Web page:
REVIEW: “Squid Game” tops the charts worldwide

By Salvador Barrera

“Squid Game,” a television series on Netflix, has become a worldwide phenomenon in the blink of an eye. The show poses the question: how much are you willing to sacrifice for a chance at salvation? “Squid Game” boiled down to its core, demonstrating how much humanity is willing to sacrifice for hope.  

Salvador Barrera poses with a card that is seen frequently in the show. (Bella Espinosa/Ethic News photo)

The series starts with Gi-Hun in poverty and needs money to regain custody of his daughter after. As the show progresses, he meets a man who offers him a chance to participate in Squid Games where he gambles his life for money. He competes in children’s games and as he continues in the games, he becomes desensitized to the death of others. By the end of the series, a man is willing to persevere and not succumb to the death that longs for him. 

This series is a masterpiece in its own way. However, it leaves much more to be desired as many plot holes need to be addressed in the new season, such as what happens to Gi-Hun’s daughter and how do the organizers of Squid Games get gamemasters to host the games. 

Although many questions arise, “Squid Game” gives a thorough explanation for the current events in the story, such as the backstories of each of the main characters and the shock that the old man has a dark realization that everything is not as it seems.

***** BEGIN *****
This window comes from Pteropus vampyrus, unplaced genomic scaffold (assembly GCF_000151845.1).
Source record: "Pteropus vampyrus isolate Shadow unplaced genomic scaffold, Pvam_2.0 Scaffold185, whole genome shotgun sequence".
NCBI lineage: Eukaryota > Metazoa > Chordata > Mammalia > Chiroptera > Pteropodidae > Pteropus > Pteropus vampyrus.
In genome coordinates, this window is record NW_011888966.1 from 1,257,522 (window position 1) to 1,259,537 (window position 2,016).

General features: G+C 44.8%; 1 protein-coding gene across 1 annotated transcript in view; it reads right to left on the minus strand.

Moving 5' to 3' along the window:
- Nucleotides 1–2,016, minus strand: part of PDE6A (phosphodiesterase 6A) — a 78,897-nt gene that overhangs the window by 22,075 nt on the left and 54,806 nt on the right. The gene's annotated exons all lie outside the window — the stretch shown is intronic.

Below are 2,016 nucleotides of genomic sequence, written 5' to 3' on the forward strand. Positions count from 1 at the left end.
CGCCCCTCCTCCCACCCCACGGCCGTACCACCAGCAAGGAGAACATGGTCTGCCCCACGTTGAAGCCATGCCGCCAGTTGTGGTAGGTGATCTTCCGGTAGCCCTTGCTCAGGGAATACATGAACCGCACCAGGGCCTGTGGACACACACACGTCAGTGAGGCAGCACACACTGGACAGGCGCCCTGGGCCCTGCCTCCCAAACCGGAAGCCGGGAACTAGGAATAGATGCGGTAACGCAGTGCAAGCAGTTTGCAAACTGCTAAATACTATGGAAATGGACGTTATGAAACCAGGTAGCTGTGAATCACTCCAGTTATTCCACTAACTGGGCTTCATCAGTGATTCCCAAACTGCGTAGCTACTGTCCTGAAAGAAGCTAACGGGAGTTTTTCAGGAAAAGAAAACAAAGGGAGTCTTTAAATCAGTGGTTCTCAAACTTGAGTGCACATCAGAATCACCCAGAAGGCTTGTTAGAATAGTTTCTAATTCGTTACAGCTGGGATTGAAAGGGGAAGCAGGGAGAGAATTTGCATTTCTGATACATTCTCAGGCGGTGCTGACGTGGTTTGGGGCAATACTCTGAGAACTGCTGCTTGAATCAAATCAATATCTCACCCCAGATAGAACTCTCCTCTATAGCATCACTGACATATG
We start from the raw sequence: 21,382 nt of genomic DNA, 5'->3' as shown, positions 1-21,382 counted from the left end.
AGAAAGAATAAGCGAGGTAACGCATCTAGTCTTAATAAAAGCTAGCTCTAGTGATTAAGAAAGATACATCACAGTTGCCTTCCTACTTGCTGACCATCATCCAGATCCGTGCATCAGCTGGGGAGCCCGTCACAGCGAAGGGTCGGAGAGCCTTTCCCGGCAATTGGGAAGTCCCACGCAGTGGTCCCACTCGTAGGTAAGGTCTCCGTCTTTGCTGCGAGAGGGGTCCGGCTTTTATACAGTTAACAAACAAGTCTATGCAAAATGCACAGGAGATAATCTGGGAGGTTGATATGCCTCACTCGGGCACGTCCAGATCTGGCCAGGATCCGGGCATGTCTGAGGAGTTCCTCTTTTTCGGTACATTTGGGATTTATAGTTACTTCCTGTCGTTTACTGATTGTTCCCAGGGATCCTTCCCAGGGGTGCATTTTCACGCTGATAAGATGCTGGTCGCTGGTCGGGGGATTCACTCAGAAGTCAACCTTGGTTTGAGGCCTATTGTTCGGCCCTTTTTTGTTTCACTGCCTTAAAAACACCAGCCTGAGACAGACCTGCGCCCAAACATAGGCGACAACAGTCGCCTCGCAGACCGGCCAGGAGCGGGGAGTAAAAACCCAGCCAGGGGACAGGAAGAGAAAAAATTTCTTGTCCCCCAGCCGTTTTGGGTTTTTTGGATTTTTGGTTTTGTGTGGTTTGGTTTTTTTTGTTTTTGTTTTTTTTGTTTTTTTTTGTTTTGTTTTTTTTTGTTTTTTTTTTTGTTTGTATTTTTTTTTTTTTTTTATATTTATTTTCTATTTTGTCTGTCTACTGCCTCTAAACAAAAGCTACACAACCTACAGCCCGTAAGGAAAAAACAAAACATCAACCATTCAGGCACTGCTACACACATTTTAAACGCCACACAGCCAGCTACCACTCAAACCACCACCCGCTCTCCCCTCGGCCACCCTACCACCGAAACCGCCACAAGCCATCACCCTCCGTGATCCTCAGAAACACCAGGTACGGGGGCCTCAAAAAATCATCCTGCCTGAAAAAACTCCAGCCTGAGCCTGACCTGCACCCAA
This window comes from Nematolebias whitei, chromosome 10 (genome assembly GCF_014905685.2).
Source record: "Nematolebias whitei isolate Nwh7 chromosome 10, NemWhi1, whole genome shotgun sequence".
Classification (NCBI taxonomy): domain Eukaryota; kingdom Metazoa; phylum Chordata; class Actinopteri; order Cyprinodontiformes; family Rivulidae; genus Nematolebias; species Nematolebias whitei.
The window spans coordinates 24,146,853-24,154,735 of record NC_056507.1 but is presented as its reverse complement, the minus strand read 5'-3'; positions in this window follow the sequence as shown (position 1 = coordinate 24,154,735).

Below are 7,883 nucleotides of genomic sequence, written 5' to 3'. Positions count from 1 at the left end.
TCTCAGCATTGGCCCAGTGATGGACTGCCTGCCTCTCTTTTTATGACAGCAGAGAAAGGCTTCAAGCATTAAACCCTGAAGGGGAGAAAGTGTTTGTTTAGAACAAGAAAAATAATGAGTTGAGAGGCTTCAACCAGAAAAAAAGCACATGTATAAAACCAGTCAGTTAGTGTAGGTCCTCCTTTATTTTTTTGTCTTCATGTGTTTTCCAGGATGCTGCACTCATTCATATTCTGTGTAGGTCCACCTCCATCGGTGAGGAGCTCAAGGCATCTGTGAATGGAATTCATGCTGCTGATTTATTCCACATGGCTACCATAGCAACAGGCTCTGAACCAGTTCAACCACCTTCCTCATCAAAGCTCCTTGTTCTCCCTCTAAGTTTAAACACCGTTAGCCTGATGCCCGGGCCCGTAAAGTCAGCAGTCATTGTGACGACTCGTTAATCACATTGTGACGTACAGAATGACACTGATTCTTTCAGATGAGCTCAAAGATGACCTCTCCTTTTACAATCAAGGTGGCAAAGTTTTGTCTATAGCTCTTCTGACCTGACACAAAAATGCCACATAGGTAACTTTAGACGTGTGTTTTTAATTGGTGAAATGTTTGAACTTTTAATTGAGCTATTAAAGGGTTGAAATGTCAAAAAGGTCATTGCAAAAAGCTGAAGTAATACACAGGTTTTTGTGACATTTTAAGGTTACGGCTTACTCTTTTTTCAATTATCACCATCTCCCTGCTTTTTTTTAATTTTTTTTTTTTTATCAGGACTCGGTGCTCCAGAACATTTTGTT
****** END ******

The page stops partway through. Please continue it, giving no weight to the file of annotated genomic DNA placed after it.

Yet, the show identifies the different plot points well. The show depicts how every contestant has a life outside of the games and their different motives for wanting to win the prize. The cash prize is the incentive for the contestants since they are all currently in poverty. Despite the different plot points, the show finds a way to connect this to the main idea that all the contestants have to play. 

It successfully brings attention to the hardships that many have to endure and how they see no other way out of their pain and struggle besides the games. 

Although the contestants are faced with the reality that they can quit the games, they decline and put their life on the line for a glimpse of hope. 

Many critics of “Squid Game” say that it is too gory and insensitive to audiences. However, the show uses an adequate amount of horror to hook the audience in and keep them on the edge of their seats. It is not made for children, it was made for people seeking the truth of humanity with evil and people should expect this as they watch it.

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